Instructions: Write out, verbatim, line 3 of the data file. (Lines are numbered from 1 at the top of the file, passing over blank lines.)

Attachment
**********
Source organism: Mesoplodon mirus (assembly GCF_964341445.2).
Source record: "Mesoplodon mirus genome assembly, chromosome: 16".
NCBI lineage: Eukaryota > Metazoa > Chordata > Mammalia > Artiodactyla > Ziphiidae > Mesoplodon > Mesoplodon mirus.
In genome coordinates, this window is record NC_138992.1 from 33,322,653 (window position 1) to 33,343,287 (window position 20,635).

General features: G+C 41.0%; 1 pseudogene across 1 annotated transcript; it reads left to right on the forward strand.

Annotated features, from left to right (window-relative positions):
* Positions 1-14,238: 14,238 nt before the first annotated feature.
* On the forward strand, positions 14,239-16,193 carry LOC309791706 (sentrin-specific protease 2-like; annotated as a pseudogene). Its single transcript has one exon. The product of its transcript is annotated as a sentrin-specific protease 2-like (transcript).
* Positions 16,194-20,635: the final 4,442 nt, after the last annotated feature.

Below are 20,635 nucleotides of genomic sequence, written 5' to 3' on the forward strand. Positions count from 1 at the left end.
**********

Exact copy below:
NCBI lineage: Eukaryota > Metazoa > Chordata > Mammalia > Artiodactyla > Ziphiidae > Mesoplodon > Mesoplodon mirus.